And finally: Is it really without any reward that you share your software? Are the users really only “passive users” only “beneficiaries”, or do they contribute in their way? Aren’t they your “testers”, those who give evidence that what you produce is working and it is of relevance for others? Isn’t it much more motivating for you to know that a lot of people use your software and appreciate what you are doing? Telling you their problems, thus stimulating new ideas? Strengthening your idea of free software, and joining in struggles against intellectual property and copyright if necessary?

More generally, what I want to say is, aren’t those accepting and using a gift as well part of and contributing to a commons? And doesn’t this mutual relation make givers and receivers more trusting, creating a new perception of how social relations might look like? And possibly motivating receivers to turn into givers, or better contributors, in another situation and for another resource?

So, what I think is, there is reciprocity in a broad sense also within the free software community and there is no need to exclude it by definition, even if it may not be essential there."

Stefan Meretz

(28.10.2011, 13:00 Uhr)

"I absolutely agree with you, and I don’t think, that your remarks contradict my thesis. Your comment invites me to reflect on reciprocity. I think, we have to distinguish two types of reciprocity.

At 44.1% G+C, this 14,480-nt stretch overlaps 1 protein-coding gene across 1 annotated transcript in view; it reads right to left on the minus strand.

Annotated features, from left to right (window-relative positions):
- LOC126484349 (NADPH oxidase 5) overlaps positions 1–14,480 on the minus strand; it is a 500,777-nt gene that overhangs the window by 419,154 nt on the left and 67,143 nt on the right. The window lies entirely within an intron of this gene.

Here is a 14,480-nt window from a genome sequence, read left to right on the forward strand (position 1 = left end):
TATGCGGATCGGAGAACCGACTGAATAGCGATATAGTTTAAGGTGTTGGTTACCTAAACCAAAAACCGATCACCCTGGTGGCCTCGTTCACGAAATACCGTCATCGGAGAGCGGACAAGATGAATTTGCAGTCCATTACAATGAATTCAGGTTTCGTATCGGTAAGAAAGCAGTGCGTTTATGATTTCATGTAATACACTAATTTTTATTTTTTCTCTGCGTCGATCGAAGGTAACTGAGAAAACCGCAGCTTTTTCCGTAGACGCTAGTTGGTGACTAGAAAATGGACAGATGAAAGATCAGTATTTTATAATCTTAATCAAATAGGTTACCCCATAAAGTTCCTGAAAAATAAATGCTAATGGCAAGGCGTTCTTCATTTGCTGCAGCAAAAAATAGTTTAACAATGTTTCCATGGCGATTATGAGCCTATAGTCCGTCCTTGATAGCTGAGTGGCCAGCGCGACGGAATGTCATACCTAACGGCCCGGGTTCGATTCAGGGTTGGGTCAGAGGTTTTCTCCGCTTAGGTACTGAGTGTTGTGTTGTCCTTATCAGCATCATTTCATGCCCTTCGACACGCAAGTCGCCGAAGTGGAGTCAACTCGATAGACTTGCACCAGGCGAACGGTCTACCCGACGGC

First, there is personal reciprocity as personal relationship of mutual connectedness. This might occur as »exchange«, but also other forms are possible. Generally speaking it is intersubjectivity.

Second, there is reciprocity on a societal level, where in average the society is a general infrastructure caring for my livelihood (that capitalism fails in doing so for all people is obvious). This is a kind of mediated reciprocity, where I do not need to personally know each other person re/producing things I need, as I do not need to know other persons I maintain or produce something for them. As you proposed, societal reciprocity is a good term.

Thus, there is always reciprocity, it can not be abandoned. The remaining question is how reciprocity is structured. In a free society my livelihood is cared for without any duty to give something back. On the personal level this freedom appears as independence from strutural intersubjective duty. Then you are free to shape your personal reciprocity, because nobody can compel you to do something you don’t want to do. In less free societies this coercion exists (be it based on exchange or moral duties as explained).

So yes, you are right, it depends on the society you can trust in. But given a free society you can trust, then personal reciprocity is free, too. Then unconditional giving is the standard, no matter what type of good it is. Under the given situation of exchange dominance the situation in Free Software is special due to the immaterial nature of the good which can easily be copied (given a material copy machine exists!). But in a free society the special situation of Free Software (or other praticies around non-rival goods) has become the general one.

In Free Software the most important reward is to have a good time developing software, to do what you really really want. Expressing one’s personal potences is satisfying in itself. Of course, positive feedback, new ideas, critiques etc. are valuable, too. But you are not doing what you do, in order to receive that! That’s the important point.

In a free society doing what you really really want does no longer have the character of a gift, because everybody is doing so. It is no longer anything special, it has become normal."